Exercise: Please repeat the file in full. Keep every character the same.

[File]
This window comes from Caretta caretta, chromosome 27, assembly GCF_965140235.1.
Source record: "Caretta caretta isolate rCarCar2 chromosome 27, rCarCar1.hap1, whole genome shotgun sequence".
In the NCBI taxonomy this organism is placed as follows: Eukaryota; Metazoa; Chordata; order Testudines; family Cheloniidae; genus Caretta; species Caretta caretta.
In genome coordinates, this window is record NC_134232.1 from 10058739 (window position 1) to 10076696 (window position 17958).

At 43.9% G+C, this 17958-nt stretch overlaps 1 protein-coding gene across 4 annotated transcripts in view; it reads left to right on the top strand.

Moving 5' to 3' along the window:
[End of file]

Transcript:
This window comes from Caretta caretta, chromosome 27, assembly GCF_965140235.1.
Source record: "Caretta caretta isolate rCarCar2 chromosome 27, rCarCar1.hap1, whole genome shotgun sequence".
In the NCBI taxonomy this organism is placed as follows: Eukaryota; Metazoa; Chordata; order Testudines; family Cheloniidae; genus Caretta; species Caretta caretta.
In genome coordinates, this window is record NC_134232.1 from 10058739 (window position 1) to 10076696 (window position 17958).

At 43.9% G+C, this 17958-nt stretch overlaps 1 protein-coding gene across 4 annotated transcripts in view; it reads left to right on the top strand.

Moving 5' to 3' along the window: